Hockey Perspectives

Former Belgium Olympic & World Cup-Winning Coach Shane McLeod Not Keen for India Coach Job Owing to Family Constraints

Indian men’s hockey have pressed the ‘overdrive’ button not largely for the disappointing 9th place finish at the 15th World Cup, but more for who would take over from exiting Indian chief coach Graham Reid. Quite obviously, taking up the role of India chief coach is an highly demanding job given the sky-high fan expectations that had only accelerated after the historic 2021 Tokyo Olympic bronze medal win. Several names are floating around, but no one is sure who is actually applying for the vacant post for which Hockey India has advertised on its website.

Read Graham Reid Must Be Convinced to Stay On: Former Olympian & Penalty Corner-Hitter MP Singh

Former Belgium Olympic and World Cup-winning coach Shane McLeod, whose name was also talked about as one of the frontrunners, made his stand crystal clear in a chat with Hockey Passion. The 54-year-old celebrated coach, who is currently unwinding in his home country New Zealand, has taken a call to be out of the India coach race. “Folks in India have reached out to me to know my current availability status. I’m not keen to move down to India simply because I have a young family in Auckland and want to devote more time for them. My kids are small – my son is 8, daughter is 6 and other son is 3 and it’s not easy to be away from them for a long time,” says the former Black Sticks forward, who has nothing but words for praise for outgoing Indian coach Graham Reid.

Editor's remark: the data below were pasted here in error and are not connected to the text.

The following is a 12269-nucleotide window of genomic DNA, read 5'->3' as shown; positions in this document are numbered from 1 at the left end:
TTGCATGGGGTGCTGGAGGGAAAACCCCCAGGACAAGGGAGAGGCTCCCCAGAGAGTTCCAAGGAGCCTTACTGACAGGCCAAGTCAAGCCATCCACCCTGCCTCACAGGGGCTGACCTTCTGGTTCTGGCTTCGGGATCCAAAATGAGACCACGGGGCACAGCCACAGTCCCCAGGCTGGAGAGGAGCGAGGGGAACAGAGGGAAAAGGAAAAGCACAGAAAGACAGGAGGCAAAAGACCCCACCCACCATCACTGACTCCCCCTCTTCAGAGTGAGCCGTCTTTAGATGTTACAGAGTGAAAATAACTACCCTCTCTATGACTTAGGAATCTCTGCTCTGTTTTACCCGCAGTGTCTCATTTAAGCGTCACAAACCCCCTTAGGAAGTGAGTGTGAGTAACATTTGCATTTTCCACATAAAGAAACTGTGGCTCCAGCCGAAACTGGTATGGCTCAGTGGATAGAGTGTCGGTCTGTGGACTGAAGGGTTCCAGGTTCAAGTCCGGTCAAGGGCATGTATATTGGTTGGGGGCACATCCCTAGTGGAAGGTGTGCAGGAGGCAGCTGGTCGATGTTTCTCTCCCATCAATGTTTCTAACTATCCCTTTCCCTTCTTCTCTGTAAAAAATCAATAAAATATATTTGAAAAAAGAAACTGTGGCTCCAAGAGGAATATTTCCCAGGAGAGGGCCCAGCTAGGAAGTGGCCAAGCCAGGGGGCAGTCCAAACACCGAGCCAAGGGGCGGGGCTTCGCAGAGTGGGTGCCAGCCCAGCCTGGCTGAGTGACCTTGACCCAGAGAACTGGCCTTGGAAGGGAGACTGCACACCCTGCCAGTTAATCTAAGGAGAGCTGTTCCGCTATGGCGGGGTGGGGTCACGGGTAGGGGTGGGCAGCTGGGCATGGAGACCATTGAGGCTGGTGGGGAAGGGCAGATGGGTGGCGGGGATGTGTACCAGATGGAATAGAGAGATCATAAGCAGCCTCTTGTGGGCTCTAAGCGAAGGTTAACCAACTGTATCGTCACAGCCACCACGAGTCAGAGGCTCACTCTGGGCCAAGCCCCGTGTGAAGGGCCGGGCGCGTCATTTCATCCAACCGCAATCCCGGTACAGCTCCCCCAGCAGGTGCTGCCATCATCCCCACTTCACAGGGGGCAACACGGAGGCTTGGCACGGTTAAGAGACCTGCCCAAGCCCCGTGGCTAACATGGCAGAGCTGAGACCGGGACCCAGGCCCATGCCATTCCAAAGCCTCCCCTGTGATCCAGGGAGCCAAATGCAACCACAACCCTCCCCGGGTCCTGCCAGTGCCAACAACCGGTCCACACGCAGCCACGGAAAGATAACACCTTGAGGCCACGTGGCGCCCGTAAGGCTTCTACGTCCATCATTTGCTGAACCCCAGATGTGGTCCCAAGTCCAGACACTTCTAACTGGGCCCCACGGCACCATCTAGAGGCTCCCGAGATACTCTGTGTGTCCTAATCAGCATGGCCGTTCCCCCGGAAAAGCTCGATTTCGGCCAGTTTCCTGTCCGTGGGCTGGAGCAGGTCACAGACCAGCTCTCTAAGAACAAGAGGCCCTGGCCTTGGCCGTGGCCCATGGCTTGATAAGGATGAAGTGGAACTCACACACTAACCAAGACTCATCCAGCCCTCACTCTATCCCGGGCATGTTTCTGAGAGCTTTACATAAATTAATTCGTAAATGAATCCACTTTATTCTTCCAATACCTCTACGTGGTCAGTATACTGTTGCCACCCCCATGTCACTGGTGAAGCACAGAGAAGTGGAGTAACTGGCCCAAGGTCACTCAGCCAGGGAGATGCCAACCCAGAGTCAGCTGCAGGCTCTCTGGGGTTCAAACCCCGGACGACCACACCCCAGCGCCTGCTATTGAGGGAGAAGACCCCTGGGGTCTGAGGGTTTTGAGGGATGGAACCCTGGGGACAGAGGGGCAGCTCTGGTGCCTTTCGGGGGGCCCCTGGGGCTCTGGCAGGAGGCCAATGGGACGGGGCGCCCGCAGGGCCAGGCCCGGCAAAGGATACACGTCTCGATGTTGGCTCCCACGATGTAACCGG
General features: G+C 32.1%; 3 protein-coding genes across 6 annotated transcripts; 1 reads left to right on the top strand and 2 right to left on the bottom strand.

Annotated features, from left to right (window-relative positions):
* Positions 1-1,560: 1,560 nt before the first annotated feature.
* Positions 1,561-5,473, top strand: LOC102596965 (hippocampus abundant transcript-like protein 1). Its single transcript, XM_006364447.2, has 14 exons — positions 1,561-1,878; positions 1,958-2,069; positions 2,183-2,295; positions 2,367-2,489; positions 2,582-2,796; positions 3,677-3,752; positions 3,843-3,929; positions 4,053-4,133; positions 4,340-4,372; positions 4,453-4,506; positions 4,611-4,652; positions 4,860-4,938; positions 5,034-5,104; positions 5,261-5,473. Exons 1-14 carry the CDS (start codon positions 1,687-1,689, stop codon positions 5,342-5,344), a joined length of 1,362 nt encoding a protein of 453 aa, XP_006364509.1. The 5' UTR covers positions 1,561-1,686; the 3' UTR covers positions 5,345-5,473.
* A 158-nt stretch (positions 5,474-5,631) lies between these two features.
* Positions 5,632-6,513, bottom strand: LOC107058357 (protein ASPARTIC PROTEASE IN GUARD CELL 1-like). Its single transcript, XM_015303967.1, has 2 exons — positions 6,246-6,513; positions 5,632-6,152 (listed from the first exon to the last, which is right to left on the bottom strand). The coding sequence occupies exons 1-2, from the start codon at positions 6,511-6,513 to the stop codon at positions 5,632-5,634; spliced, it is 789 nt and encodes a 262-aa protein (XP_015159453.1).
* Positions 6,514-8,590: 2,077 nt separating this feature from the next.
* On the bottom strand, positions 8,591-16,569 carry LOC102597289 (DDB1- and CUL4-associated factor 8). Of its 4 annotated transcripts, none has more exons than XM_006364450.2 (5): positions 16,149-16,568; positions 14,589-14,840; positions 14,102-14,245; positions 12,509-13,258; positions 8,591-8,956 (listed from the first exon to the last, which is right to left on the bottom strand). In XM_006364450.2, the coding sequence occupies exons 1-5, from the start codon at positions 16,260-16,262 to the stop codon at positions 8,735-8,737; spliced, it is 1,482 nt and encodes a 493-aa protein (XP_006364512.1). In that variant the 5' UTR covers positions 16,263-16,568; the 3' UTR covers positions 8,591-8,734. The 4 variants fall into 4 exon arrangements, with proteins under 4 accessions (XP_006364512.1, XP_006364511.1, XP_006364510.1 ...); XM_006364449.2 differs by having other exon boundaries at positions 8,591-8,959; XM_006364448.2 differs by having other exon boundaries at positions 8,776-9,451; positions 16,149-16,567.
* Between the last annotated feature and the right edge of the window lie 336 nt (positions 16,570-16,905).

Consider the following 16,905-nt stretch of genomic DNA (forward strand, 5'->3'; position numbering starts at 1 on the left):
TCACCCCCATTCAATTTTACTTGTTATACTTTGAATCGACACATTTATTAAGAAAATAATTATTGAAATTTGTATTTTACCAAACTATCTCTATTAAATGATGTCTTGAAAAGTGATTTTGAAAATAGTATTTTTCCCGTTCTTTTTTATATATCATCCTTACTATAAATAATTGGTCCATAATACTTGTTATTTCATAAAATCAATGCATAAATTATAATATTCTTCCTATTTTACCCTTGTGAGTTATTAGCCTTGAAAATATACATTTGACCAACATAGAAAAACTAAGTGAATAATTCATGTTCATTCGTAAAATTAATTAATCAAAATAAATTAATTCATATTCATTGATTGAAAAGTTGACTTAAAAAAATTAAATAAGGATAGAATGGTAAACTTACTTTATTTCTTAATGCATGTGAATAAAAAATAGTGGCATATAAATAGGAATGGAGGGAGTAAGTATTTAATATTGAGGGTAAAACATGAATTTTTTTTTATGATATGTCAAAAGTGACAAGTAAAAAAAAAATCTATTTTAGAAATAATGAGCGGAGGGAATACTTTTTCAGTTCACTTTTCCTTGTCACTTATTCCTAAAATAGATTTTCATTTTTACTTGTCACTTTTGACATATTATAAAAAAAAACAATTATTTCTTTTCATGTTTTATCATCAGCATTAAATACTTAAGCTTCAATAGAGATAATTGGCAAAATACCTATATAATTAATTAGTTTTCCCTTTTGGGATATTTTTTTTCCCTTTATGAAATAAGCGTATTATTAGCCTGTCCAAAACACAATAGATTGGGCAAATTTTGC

“Graham Reid did a decent job with the Indian team and we all can see that. Every coach leaves behind some pieces and I think he can be proud of what he has done for the Indian team. Obviously, whoever is the new coch would have his own approach towards coaching, but the challenge would be to build on what has been put in place by Reid and get the team come out all guns blazing for the Asian Games and the 2024 Paris Olympics,” he quips.

Read Graham Reid Did Very Good Job as India Coach: Pakistan Coach Siegfried Aikman

McLeod, who played for New Zealand from 1994-1996, put forth his thoughts on India’s World Cup performance. “The format of the World Cup was tough on teams – India did not lose a game in the pool stage and it was all about one bad day in office during the crossover match. New Zealand typically would have one big game in a major tournament and their encounter against India panned out to be their big game and led to the exit of the World Cup hosts,” he makes his point.

The conversation veers towards how much ground India have to make to be on par with the world’s top four sides – Germany, Belgium, Netherlands, and Australia. “Look, five-six years back you won’t back India to beat these top teams. But India have shown over the last few years that they can not just compete with top teams but on their day can even beat them. The challenge for India lies in retaining the consistency against the likes of Germany, Belgium, Netherlands, and Australia across major tournaments,” he shares his perspectives.

Read Andre Henning’s Win-Loss Record as Germany Men’s Hockey Team Coach

Australia may have finished 4th in the 15th World Cup, but they have been one of the dominant sides in the world for last many years. Barring their 4-3 win in the 2022 Five Test series against Australia at Adelaide India have found it exceedingly hard to beat them, especially in big-ticket events. McLeod offers his take. “It’s not just about India, every side struggle against Australia. Kookaburras have a style of their own – they play with such speed something you would associate with India, but they have more control alongside speed and a certain pattern to their game play that makes it tough for opposition,” says McLeod, who coached the Belgium men’s team to a silver medal finish at the 2016 Rio Olympics as well as serving as New Zealand men’s coach for the 2008 and 2012 Olympics.